by Liberty Stembridge, Lifestyle Columnist
Published in Lifestyle on 3rd May, 2019
Voluntourism refers to the trend of travelers, usually from western countries, travelling abroad to volunteer with an organisation in the hopes of doing some good in the world. Although on the surface this may seem like an excellent option for anyone looking to travel while also making a difference, voluntourism has a very sinister side to it that many overlook.
From animal abuse to child trafficking, many "voluntourism" schemes present themselves as a way for travellers to get to know the local area and put their skills to good use, but are actually businesses looking to make money from naive volunteers and by doing so, are putting the lives of local people and animals at risk.
You might be wondering what the dangers of voluntourism really are, after all, how bad can someone helping to build a house in the Dominican Republic really be? Although not all voluntourism schemes are detrimental to the community they are supposed to be helping, many are, so it's good to be clued up about what the potential ramifications of a poorly set up volunteering scheme can be.
For some volunteering schemes, it's not necessary for volunteers to have any particular skill sets, but for many of the volunteering schemes available, having experience in the field and the necessary qualifications would be incredibly valuable, and yet these volunteering organisations don't require them at all.
This is particularly prevalent in volunteering opportunities in schools and orphanages in developing countries. Volunteers who could actually make a difference in these situations would be trained teachers and childcare workers or child psychologists/therapists.
Many of these volunteering schemes are open to young, completely inexperienced travellers who are then expected to play with children and teach them English without any prior experience, and ultimately don't end up helping them at all.
One of the big problems with volunteering abroad in orphanages or schools is how it normalises access to these children. In many cases, children in orphanages come from difficult situations and may have been traumatized or have developmental problems.
In any western country, working with such children would require certain qualifications and security checks to make sure that you are able to help them and don't pose a threat.
Unfortunately for many of these volunteer schemes in orphanages abroad, none of these security measures are in place, and all it takes to work with these children is a few thousand dollars. As such the children can suffer a lack of privacy, inadequate care and even abuse from volunteers.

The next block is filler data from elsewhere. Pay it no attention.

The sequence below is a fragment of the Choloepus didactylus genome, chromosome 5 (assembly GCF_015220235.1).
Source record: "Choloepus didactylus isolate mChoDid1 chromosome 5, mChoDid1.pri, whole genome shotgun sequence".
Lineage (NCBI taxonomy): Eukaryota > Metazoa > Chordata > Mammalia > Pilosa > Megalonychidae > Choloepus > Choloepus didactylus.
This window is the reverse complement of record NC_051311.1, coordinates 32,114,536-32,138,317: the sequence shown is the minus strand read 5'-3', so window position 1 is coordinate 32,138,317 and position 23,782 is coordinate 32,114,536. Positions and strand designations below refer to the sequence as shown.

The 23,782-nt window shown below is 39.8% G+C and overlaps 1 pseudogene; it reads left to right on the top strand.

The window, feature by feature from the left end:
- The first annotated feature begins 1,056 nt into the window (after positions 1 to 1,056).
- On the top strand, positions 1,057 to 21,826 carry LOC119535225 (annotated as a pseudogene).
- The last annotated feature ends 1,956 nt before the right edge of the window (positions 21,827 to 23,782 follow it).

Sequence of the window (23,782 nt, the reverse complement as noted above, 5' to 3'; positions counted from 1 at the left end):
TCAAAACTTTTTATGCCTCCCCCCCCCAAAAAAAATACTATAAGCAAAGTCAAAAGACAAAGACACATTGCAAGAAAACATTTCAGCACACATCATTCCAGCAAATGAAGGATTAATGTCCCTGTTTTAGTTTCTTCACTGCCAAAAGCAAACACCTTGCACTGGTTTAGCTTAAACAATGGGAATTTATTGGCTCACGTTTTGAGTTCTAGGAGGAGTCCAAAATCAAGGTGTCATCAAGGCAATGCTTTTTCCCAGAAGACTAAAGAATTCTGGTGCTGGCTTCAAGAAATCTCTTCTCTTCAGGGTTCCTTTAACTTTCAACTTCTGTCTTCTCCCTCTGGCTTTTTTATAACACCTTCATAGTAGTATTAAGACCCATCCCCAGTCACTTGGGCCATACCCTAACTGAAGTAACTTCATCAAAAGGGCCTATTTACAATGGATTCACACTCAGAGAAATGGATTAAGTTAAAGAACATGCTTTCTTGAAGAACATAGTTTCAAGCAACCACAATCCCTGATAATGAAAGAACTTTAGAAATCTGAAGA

A key factor in the development of a community or recovery from disaster is the support and growth of local sustainable initiatives. Giving the residents the opportunity to help themselves in the ways that they think best, by rebuilding homes and schools and looking after the environment to grow food and promote biodiversity.
For many people living in regions of poverty or where natural disaster has struck, opportunities to rebuild their community or find work for their business are being taken away by well-meaning international volunteers who come to do the work for them. The volunteers get a life-changing experience, but it is at the expense of the local community.
Many volunteers travel abroad to help with ecological or animal welfare initiatives, by volunteering for animal sanctuaries or working to help plant trees, grow food etc etc.
Although many of these programs are very helpful, they are not always what they seem. For many animal welfare initiatives, the same problems as working with children arise.
Untrained volunteers pay money to work with animals, but this can end up harming the animals more than it helps them, by exposing them to possible abuse and improper care techniques. It can also promote the capture of animals that do not need to be in a sanctuary and would be better suited living in the wild, purely for the benefit of the volunteers and to attract more money.
When researched and done properly, you can volunteer abroad in a meaningful and helpful way, but it takes careful planning to make sure that you are not inadvertently harming a community, no matter how well-intentioned you are.
If you know you want to volunteer, but aren't sure how to find a good organisation or what kind of volunteering to do, here are some general guidelines that can help you find the right one.
Choosing the right kind of volunteering for you is very important. You might want to go diving in the coral reefs off the coast of hawaii, but do your current experience and goals support that opportunity?
Consider what you want to gain out of this opportunity. Are you looking for some adventure, to make a meaningful impact on a community, improve your CV or just meet like minded people? How much time do you have, a couple days, a week, a few months? All of these factors will affect what you can apply for and what you should apply for.